Proponents of Voter-Approved Legislative Transparency Oppose Proposed Senate Rules Limiting Californian’s Rights to Record Legislative Proceedings

SCR-38 Language Violates California State Constitution as Amended by Prop. 54 Passed in November 2016,  Limits Press Access to Record Legislative Proceedings

SACRAMENTO –  Today the proponents of Proposition 54 – the California Legislature Transparency Act which passed with 65 percent voter approval in November 2016 – delivered a letter to Senator Kevin de Leon opposing SCR-38 (de Leon), which seeks to create rules related to the now constitutional provisions of Prop. 54.

The letter, signed by Prop. 54 proponents Charles Munger, Jr. and Senator Sam Blakeslee, outlines how the language in SCR-38 violates state constitutional provisions providing “any person” with the right to record legislative proceedings, and that require any rules restricting the exercise of that right to be “for the sole purpose of minimizing disruption of the proceedings.”  The proponents request that the language in SCR-38 be changed to adhere to constitutional legislative transparency requirements. The letter can be found at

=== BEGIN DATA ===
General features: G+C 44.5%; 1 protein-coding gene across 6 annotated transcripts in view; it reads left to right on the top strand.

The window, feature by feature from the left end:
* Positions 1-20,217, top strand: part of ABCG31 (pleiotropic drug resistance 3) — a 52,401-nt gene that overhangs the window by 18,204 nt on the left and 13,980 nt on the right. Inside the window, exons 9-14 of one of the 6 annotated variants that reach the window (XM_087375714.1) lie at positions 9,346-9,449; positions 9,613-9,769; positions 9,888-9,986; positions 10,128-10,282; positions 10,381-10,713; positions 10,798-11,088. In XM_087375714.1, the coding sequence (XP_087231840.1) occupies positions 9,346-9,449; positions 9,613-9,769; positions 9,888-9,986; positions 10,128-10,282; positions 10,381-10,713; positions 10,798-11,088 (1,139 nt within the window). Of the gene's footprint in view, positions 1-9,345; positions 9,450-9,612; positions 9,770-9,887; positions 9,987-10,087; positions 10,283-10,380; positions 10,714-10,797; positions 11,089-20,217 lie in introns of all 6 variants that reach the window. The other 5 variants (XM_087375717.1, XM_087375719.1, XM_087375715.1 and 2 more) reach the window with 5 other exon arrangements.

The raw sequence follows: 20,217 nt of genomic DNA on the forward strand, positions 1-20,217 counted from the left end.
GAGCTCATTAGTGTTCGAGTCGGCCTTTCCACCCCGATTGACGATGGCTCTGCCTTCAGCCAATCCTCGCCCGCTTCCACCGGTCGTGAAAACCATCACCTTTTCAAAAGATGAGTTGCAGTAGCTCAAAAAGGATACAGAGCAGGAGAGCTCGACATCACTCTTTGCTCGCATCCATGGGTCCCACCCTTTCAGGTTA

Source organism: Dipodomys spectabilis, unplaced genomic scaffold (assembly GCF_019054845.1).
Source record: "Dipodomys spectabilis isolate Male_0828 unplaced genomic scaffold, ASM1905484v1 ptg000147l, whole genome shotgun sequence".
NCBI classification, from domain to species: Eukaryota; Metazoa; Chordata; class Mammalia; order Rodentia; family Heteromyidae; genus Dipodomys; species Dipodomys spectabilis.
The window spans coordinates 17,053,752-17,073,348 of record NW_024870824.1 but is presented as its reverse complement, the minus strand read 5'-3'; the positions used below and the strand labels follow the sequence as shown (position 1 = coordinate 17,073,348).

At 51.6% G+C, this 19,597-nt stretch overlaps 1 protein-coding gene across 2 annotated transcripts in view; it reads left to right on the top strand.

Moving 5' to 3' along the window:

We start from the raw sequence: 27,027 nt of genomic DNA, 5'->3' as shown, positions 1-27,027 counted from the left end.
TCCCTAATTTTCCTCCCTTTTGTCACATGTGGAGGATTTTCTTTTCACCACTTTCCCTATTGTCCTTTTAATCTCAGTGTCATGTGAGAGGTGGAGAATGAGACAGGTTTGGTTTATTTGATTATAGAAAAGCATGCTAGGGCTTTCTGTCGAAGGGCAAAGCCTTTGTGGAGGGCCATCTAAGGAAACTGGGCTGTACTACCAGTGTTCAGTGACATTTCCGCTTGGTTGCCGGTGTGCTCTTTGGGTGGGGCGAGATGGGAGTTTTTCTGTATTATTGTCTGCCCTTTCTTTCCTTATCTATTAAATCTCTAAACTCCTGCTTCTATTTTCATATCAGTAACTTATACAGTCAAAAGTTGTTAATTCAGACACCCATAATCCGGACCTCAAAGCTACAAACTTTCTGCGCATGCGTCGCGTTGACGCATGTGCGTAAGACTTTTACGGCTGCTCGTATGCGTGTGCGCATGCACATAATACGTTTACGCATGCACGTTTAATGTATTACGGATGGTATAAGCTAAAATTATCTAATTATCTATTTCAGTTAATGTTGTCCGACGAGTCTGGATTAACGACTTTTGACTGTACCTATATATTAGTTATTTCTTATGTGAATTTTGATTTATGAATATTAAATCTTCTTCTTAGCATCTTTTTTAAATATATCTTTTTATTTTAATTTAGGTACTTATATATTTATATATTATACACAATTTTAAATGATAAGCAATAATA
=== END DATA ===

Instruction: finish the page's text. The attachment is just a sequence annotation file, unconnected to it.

“In its current form, SCR-38 could deny anyone – including the press – exercise of their right to record legislative proceedings,” said Munger. “The rules as drafted could be used not to minimize disruption, but deliberately to make it very easy for some persons to record and very hard for others. The language in SCR-38 violates the State Constitution and does not reflect what voters intended when they overwhelming passed Prop. 54.”

SCR-38 would only give the right to record proceedings from the Assembly and Senate floor to members of the press approved for that purpose by the Assembly and Senate, the same procedure that existed before passage of Prop 54.  If adopted, these rules would also prevent the people’s elected representatives themselves, and persons providing testimony, even from recording proceedings of which they are part.

The proposed rules in SCR-38 are not the first attempt at violating voter-approved state constitutional requirements related to legislative transparency. In early June 2017, more than 50 bills were passed out of the Assembly without observing the that legislation must be printed, distributed to members, and published on the internet at least 72 hours before a final vote.


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